With increasing prevalence of obesity in the population, all surgeons need proper regimens to handle the weight-specific problems arising. Thromboembolic disease is a feared complication to surgery. Bariatric surgical procedures are associated with a 30-day overall mortality rates of 0.1—2% (Buchwald et al., 2004, Flum et al., 2005). The large Scandinavian study SOReg reports an even lower 90 day figure, 0.04% (11/25038) (Stenberg et al, Annals of Surgery, In press) The incidence of postoperative deep venous thrombosis or symptomatic venous thromboembolism has been stated to be 0.8—2.4% (Westling et al., 2002, Prystowsky et al., 2005, Podnos et al., 2003, Eriksson et al., 1997). Retrospective analyses have reported an incidence of fatal pulmonary embolism after obesity surgery of 0.2—0.3% (Eriksson et al., 1997, Sapala et al., 2003). The American Society of Bariatric Surgery Registry has given pulmonary embolism as the most common cause of 30-day postoperative death and states that prophylaxis is recommended for all patients and should be continued until patients are ambulatory. The following guidelines have been given by the American Association of Clinical Endocrinologists, the Obesity Society, and American Society for Metabolic & Bariatric Surgery: Sequential compression devices and subcutaneous unfractionated heparin 5000 IU or LMWH should be initiated shortly (within 30—120 min) before bariatric surgery and repeated every 8—12 h postoperatively until patient is fully mobile. IVC filter is suggested to be reserved for higher risk obese patients (e.g., pulmonary hypertension or hypercoagulable state) (Mechanick et al., 2008). Even with thromboprophylaxis obese patients are at higher risk of thrombosis (Rocha et al., 2006).

Although laparoscopy causes less surgical trauma compared to open surgery (Schauer and Sirinek 1995), laparoscopy has been associated with reduced venous return and thereby possibly increased risk of thrombosis due to pneumoperitoneum and reversed Trendelenburg position (Nguyen et al., 2003).

LMWHs are normally given in either of two standard doses, the choice of which is determined by assessment of patients being at normal or at high risk of thromboembolic disease. Dosing intervals have been discussed in ICU patients, but standard practice in elective abdominal surgery, is once every 24h.

The recommended doses of LMWH stem from large, well-designed studies not commenting the effect on morbidly obese patients being performed in a bariatric surgery setting (Kakkar et al., 1993, Group 1997). The proper dosage in heavy-weight patients is still not scientifically determined, although different fixed doses have been compared in the obese setting (Simone et al., 2008, Rowan et al., 2008).

Given the relative rarity of pulmonary embolism, a study comparing fixed to weight-related dosing of LMWH, needs a substitute endpoint. Anti-Xa has been accepted as that endpoint, although questioned on correlation with thromboembolic complications in a paper on ICU-patients (Rutherford et al., 2005). Steady-state enoxaparin activity levels are well predicted by single-dose pharmacokinetics and peak and through values for desired activity are known. We have established plasma anti-Xa values for our laboratory in normal weight patients given recommended doses (Frederiksen et al., 2003). The values so obtained are taken to be the desired range. In the present set of experiments we compared the effect on plasma anti-Xa of two weight-adjusted dosing regimens.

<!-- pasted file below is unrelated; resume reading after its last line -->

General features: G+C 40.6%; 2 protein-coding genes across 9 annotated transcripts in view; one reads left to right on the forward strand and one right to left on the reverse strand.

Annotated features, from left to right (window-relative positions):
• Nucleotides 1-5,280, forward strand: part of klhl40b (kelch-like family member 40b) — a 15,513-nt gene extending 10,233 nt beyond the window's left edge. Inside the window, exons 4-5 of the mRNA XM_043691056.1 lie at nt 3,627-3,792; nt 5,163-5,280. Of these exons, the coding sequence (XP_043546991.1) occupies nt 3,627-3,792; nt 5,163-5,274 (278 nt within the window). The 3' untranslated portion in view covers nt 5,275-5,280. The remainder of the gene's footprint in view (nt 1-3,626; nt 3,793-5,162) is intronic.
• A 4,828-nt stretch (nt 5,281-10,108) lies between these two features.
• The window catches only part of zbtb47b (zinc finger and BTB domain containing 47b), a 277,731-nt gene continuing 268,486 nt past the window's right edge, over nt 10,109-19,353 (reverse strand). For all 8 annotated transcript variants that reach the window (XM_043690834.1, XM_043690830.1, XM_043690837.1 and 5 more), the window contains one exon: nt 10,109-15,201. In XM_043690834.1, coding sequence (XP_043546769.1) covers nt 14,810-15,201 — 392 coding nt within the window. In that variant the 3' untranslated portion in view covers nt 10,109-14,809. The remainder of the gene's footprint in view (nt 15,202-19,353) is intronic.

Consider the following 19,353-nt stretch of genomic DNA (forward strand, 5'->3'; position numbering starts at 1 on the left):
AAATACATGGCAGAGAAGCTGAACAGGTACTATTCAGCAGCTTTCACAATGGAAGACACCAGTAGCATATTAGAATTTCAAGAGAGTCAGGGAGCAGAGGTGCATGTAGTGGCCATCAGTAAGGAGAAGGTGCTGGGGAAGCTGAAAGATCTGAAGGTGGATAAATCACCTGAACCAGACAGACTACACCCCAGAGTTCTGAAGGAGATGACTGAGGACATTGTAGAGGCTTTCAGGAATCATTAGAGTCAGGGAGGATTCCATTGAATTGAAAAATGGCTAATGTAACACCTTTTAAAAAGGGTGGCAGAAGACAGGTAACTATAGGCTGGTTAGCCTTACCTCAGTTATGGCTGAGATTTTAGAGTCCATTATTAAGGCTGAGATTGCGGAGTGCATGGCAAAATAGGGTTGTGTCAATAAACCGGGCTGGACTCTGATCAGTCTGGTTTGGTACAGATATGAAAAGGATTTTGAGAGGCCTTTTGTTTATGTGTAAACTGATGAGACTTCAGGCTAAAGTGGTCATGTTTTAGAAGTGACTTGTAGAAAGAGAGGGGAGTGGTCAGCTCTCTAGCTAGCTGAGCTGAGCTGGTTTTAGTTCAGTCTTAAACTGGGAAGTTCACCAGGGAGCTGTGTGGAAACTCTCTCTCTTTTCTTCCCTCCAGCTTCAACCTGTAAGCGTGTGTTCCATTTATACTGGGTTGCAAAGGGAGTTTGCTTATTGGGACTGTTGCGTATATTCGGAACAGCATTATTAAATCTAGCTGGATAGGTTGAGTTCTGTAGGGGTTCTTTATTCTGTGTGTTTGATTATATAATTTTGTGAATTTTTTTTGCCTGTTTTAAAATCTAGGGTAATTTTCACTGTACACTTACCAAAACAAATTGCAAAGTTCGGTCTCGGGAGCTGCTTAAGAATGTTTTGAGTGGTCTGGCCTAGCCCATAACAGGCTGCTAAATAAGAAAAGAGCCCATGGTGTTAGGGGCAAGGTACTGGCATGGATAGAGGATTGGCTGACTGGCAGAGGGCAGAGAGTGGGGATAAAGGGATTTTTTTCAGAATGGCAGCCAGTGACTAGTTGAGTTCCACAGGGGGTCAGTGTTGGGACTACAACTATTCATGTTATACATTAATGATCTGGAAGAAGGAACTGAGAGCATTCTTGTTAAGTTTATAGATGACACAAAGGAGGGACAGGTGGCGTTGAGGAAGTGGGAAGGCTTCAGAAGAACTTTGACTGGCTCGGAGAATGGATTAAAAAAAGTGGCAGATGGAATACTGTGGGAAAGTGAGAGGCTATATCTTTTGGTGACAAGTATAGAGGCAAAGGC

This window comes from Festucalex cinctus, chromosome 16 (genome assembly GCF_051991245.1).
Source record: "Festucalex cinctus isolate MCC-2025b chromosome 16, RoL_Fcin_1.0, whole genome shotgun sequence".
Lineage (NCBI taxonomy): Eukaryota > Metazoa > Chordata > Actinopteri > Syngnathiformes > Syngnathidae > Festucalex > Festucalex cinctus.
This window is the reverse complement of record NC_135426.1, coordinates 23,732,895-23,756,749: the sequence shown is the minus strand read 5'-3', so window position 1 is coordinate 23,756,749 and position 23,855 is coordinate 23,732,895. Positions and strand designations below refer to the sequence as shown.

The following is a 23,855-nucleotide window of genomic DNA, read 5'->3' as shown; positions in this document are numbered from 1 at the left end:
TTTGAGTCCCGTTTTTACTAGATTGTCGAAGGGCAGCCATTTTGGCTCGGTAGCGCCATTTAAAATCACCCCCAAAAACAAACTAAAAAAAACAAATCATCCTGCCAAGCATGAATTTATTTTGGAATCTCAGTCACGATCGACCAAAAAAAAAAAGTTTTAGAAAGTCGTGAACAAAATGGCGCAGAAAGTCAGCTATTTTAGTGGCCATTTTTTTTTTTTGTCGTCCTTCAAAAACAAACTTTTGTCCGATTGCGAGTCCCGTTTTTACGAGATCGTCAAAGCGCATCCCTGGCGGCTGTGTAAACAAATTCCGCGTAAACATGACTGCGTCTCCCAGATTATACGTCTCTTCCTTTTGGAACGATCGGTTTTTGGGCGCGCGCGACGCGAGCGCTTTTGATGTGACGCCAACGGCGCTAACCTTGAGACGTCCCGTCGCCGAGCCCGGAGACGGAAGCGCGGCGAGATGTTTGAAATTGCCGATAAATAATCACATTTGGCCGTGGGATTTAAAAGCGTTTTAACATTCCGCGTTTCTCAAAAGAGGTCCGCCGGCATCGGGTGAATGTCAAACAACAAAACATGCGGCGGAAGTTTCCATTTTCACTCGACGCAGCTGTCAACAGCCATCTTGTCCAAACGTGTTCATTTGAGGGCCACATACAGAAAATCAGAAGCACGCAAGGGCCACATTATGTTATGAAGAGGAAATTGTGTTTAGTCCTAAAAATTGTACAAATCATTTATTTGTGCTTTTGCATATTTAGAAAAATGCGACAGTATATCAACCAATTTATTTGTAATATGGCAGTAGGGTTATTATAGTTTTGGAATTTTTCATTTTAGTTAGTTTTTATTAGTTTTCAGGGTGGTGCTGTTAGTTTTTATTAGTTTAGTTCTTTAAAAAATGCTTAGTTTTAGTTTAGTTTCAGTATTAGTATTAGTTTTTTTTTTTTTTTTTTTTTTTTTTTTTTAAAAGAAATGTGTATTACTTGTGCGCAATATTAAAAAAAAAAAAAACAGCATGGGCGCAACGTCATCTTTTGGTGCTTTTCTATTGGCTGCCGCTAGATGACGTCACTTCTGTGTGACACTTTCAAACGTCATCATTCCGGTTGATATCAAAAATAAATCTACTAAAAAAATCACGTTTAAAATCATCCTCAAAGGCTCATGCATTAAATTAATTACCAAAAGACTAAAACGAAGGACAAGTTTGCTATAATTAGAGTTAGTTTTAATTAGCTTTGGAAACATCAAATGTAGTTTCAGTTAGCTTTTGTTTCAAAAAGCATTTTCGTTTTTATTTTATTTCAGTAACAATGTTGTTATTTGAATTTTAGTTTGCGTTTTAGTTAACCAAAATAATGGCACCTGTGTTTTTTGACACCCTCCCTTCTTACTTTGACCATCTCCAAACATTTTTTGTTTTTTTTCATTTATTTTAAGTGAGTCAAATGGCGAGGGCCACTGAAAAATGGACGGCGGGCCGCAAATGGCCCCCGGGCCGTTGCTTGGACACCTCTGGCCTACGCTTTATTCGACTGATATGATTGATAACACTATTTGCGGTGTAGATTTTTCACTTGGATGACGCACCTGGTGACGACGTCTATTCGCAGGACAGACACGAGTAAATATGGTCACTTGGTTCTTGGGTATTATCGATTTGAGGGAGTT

In order to strengthen statistics, the study was designed to enable each patient to serve as its own control for the weight-adjusted two doses. Laboratory accuracy was enhanced by performing a batch analysis of deep frozen samples. Although the number of patients is small, differences in anti-Xa between doses are large. For all patients the 0.6 mg/kg AUC-values fell within the reference range established for our laboratory when giving 40 mg enoxaparin once daily to normal-weight patients (fig 5). The dose of 0.3 mg/kg body-weight for obese patients did not reach the reference values, neither for peak activity (fig 1 and 3), nor for AUC values (fig 2 and 5).

Since regimens with fixed doses every 24h are standard practice in abdominal surgery, our study could suggest that new recommendations for dosing LMWH may be indicated in obese patients. Our findings are clearly supported by a recent study on morbidly obese, medically ill patients (Rondina et al., 2010). The present data were recruited in obese patients, who were heavy for body height but also heavy in absolute terms. Further studies are indicated to see whether the implications of this study can be transferred to heavy, non-obese patients.

In summary obese patients do not reach the same level of thromboprophylaxis as normal weight subjects, if standard fixed doses of LMWHs are given, at least not as measured using the surrogate variable anti-factor Xa. For enoxaparin, a weight-adjusted regimen of 0.6 mg/kg body-weight is suggested but clinical studies in the perioperative setting are needed to assess the risk of post-operative bleeding.


Financial support was received from The Obesity Research Foundation, Department of Surgery at Skåne University Hospital Lund, the Sparre foundation, the Crafoord foundation and from Roerig Sweden. We gratefully acknowledge the expert assistance from the nursing staff of the Obesity clinic in Landskrona.